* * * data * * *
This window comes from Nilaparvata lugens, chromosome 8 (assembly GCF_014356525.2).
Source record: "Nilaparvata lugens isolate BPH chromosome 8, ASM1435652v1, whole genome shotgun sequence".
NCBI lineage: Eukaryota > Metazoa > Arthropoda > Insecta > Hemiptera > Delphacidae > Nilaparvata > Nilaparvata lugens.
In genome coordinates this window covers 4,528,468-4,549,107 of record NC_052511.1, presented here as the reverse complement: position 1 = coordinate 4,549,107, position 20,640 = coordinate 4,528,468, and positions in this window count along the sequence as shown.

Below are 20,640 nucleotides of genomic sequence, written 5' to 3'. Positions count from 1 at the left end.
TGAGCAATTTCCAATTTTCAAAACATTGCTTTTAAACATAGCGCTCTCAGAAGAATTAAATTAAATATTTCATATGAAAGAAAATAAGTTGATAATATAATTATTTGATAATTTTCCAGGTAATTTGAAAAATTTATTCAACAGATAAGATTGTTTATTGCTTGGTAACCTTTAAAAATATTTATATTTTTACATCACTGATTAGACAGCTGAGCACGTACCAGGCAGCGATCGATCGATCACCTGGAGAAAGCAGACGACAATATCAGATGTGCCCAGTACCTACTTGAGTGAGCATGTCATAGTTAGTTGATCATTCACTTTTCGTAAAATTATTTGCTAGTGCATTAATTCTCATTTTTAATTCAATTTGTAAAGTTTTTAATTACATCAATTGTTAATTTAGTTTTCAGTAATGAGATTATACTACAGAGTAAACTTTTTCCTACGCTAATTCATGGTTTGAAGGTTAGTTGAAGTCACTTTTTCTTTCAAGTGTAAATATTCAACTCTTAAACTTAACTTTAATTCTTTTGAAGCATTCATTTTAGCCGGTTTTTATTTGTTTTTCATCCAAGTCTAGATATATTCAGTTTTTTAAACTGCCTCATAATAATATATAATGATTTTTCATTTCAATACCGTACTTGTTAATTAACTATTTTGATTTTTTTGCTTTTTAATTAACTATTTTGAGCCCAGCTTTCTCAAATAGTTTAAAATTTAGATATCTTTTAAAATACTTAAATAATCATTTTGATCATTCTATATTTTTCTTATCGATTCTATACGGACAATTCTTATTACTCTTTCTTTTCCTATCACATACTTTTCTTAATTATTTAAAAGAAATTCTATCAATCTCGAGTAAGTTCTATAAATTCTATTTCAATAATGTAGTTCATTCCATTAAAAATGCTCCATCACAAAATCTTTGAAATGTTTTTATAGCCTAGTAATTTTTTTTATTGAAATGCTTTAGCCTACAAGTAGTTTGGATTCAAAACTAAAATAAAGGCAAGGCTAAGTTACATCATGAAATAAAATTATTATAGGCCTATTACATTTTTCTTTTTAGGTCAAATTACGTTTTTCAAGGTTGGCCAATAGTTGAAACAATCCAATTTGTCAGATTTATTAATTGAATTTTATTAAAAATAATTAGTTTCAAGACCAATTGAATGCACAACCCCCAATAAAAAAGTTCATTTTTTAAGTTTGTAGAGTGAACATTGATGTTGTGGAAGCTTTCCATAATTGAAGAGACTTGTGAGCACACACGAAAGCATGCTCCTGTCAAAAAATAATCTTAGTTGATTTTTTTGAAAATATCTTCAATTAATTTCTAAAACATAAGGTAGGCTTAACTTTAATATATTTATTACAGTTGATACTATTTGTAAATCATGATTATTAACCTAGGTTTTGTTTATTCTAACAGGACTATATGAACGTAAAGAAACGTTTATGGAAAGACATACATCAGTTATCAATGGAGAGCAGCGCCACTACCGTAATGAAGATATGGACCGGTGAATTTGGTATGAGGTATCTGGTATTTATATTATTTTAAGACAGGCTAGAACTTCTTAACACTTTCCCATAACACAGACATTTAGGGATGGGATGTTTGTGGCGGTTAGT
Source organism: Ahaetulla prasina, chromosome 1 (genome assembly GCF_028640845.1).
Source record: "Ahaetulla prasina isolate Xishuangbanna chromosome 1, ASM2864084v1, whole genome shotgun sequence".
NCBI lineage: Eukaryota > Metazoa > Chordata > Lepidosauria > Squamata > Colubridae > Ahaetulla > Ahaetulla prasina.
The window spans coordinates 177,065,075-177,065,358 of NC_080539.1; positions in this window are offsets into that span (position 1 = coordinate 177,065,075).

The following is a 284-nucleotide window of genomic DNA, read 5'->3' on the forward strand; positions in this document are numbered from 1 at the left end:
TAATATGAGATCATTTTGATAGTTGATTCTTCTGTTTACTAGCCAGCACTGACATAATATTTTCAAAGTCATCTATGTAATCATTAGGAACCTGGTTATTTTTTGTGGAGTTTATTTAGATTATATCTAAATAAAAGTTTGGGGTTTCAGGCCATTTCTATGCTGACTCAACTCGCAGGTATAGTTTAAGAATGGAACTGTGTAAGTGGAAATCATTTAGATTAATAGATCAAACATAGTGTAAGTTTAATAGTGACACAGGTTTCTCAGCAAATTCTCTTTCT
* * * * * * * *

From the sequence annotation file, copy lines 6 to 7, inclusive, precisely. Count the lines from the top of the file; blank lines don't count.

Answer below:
TGAGCAATTTCCAATTTTCAAAACATTGCTTTTAAACATAGCGCTCTCAGAAGAATTAAATTAAATATTTCATATGAAAGAAAATAAGTTGATAATATAATTATTTGATAATTTTCCAGGTAATTTGAAAAATTTATTCAACAGATAAGATTGTTTATTGCTTGGTAACCTTTAAAAATATTTATATTTTTACATCACTGATTAGACAGCTGAGCACGTACCAGGCAGCGATCGATCGATCACCTGGAGAAAGCAGACGACAATATCAGATGTGCCCAGTACCTACTTGAGTGAGCATGTCATAGTTAGTTGATCATTCACTTTTCGTAAAATTATTTGCTAGTGCATTAATTCTCATTTTTAATTCAATTTGTAAAGTTTTTAATTACATCAATTGTTAATTTAGTTTTCAGTAATGAGATTATACTACAGAGTAAACTTTTTCCTACGCTAATTCATGGTTTGAAGGTTAGTTGAAGTCACTTTTTCTTTCAAGTGTAAATATTCAACTCTTAAACTTAACTTTAATTCTTTTGAAGCATTCATTTTAGCCGGTTTTTATTTGTTTTTCATCCAAGTCTAGATATATTCAGTTTTTTAAACTGCCTCATAATAATATATAATGATTTTTCATTTCAATACCGTACTTGTTAATTAACTATTTTGATTTTTTTGCTTTTTAATTAACTATTTTGAGCCCAGCTTTCTCAAATAGTTTAAAATTTAGATATCTTTTAAAATACTTAAATAATCATTTTGATCATTCTATATTTTTCTTATCGATTCTATACGGACAATTCTTATTACTCTTTCTTTTCCTATCACATACTTTTCTTAATTATTTAAAAGAAATTCTATCAATCTCGAGTAAGTTCTATAAATTCTATTTCAATAATGTAGTTCATTCCATTAAAAATGCTCCATCACAAAATCTTTGAAATGTTTTTATAGCCTAGTAATTTTTTTTATTGAAATGCTTTAGCCTACAAGTAGTTTGGATTCAAAACTAAAATAAAGGCAAGGCTAAGTTACATCATGAAATAAAATTATTATAGGCCTATTACATTTTTCTTTTTAGGTCAAATTACGTTTTTCAAGGTTGGCCAATAGTTGAAACAATCCAATTTGTCAGATTTATTAATTGAATTTTATTAAAAATAATTAGTTTCAAGACCAATTGAATGCACAACCCCCAATAAAAAAGTTCATTTTTTAAGTTTGTAGAGTGAACATTGATGTTGTGGAAGCTTTCCATAATTGAAGAGACTTGTGAGCACACACGAAAGCATGCTCCTGTCAAAAAATAATCTTAGTTGATTTTTTTGAAAATATCTTCAATTAATTTCTAAAACATAAGGTAGGCTTAACTTTAATATATTTATTACAGTTGATACTATTTGTAAATCATGATTATTAACCTAGGTTTTGTTTATTCTAACAGGACTATATGAACGTAAAGAAACGTTTATGGAAAGACATACATCAGTTATCAATGGAGAGCAGCGCCACTACCGTAATGAAGATATGGACCGGTGAATTTGGTATGAGGTATCTGGTATTTATATTATTTTAAGACAGGCTAGAACTTCTTAACACTTTCCCATAACACAGACATTTAGGGATGGGATGTTTGTGGCGGTTAGT
Source organism: Ahaetulla prasina, chromosome 1 (genome assembly GCF_028640845.1).